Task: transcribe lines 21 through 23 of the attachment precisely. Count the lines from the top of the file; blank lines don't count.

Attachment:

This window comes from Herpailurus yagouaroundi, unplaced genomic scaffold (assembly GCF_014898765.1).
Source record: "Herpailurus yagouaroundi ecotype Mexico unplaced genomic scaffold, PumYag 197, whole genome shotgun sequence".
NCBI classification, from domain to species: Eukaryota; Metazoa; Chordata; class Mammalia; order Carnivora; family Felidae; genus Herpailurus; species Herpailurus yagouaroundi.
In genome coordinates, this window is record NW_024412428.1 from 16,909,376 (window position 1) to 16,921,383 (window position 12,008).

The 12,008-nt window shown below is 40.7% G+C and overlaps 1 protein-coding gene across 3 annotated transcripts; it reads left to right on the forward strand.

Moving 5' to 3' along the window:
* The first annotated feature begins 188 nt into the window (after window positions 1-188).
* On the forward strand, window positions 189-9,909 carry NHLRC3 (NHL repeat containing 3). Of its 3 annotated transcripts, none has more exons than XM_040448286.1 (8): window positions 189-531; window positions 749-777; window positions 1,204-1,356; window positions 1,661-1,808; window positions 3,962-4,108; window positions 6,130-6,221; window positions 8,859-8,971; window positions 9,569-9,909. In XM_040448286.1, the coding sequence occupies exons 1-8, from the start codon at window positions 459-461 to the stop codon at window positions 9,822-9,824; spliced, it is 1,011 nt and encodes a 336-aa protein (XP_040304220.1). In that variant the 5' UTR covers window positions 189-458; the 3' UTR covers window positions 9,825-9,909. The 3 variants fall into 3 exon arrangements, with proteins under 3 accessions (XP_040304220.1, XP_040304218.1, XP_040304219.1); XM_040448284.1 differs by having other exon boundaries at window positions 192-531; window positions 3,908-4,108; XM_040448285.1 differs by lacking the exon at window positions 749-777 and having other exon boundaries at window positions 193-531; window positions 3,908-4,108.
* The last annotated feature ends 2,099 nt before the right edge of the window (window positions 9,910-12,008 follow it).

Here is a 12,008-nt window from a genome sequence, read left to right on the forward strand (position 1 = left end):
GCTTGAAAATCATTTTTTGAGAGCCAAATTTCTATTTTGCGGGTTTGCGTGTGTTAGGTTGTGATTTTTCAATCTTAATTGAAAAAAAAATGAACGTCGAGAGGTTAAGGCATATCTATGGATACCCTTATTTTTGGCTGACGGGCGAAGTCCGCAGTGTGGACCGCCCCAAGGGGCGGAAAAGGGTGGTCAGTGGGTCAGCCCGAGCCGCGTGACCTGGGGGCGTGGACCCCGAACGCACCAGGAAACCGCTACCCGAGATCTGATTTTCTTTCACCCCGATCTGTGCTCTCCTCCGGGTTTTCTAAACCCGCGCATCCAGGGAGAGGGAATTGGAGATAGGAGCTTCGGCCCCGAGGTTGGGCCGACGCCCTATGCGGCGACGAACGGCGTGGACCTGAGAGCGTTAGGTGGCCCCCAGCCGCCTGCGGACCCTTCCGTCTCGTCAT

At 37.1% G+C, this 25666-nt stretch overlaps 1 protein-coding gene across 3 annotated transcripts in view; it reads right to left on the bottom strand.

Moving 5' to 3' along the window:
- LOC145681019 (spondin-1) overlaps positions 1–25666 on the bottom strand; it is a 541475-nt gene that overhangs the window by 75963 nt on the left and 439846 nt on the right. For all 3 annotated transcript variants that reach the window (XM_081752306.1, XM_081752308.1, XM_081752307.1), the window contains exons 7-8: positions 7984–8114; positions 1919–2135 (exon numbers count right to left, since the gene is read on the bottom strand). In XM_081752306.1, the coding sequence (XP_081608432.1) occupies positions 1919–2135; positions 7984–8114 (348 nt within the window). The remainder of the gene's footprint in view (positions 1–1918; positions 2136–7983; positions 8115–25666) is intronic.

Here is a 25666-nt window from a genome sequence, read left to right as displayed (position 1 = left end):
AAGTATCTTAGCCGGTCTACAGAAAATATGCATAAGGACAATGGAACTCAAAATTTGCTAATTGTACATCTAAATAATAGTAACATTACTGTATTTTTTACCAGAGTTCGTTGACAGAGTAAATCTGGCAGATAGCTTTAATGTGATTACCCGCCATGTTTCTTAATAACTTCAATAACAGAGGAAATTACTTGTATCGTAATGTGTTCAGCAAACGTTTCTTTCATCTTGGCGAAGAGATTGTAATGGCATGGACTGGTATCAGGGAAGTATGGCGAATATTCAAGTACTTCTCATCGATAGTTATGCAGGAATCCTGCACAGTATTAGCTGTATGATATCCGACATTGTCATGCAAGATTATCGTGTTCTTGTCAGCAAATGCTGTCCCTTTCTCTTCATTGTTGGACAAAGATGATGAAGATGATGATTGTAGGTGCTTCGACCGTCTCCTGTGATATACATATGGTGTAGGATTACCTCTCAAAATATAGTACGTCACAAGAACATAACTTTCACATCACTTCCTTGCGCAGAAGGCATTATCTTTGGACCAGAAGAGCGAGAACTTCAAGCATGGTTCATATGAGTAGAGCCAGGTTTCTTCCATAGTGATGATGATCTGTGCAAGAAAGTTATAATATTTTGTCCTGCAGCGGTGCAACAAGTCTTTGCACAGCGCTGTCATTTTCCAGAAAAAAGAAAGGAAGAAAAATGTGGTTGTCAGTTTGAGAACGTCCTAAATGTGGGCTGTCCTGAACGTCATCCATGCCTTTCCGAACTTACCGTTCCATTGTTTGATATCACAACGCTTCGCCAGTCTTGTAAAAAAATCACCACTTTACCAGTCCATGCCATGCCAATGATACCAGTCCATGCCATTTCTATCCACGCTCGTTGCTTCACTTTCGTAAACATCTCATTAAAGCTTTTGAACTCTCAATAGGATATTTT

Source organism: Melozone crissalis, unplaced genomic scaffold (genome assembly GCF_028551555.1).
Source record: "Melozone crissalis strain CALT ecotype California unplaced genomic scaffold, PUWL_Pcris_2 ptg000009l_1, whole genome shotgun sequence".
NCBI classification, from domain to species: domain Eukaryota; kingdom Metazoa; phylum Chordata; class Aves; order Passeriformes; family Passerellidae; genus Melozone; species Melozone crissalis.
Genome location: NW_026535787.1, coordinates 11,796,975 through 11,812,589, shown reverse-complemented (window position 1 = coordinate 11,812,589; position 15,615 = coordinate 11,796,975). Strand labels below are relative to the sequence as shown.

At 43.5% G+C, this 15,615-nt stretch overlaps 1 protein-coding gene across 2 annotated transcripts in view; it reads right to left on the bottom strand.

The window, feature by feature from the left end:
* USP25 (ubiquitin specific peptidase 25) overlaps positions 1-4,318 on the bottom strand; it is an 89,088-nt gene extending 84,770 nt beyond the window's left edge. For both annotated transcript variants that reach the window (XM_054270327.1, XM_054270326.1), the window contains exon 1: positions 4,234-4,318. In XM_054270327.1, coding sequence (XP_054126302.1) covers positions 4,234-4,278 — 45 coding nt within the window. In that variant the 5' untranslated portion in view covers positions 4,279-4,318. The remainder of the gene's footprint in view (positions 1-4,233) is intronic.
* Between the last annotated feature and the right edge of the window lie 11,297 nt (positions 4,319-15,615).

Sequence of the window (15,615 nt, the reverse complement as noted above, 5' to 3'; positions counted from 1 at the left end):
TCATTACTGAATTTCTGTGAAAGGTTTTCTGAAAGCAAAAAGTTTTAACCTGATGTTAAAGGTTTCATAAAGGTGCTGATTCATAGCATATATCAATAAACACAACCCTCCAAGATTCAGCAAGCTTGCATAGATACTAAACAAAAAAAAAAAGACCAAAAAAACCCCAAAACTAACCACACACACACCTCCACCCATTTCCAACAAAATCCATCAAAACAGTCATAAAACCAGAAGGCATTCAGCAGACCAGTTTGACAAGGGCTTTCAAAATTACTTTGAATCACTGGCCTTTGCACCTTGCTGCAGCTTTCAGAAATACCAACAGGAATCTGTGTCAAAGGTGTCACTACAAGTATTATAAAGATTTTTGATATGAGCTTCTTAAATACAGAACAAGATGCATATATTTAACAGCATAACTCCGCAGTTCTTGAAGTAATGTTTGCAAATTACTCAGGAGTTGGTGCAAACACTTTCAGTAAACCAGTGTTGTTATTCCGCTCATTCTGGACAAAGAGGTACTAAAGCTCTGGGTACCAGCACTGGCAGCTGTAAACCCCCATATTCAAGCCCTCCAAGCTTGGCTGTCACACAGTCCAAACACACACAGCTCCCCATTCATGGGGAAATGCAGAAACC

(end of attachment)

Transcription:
At 43.5% G+C, this 15,615-nt stretch overlaps 1 protein-coding gene across 2 annotated transcripts in view; it reads right to left on the bottom strand.

The window, feature by feature from the left end:
* USP25 (ubiquitin specific peptidase 25) overlaps positions 1-4,318 on the bottom strand; it is an 89,088-nt gene extending 84,770 nt beyond the window's left edge. For both annotated transcript variants that reach the window (XM_054270327.1, XM_054270326.1), the window contains exon 1: positions 4,234-4,318. In XM_054270327.1, coding sequence (XP_054126302.1) covers positions 4,234-4,278 — 45 coding nt within the window. In that variant the 5' untranslated portion in view covers positions 4,279-4,318. The remainder of the gene's footprint in view (positions 1-4,233) is intronic.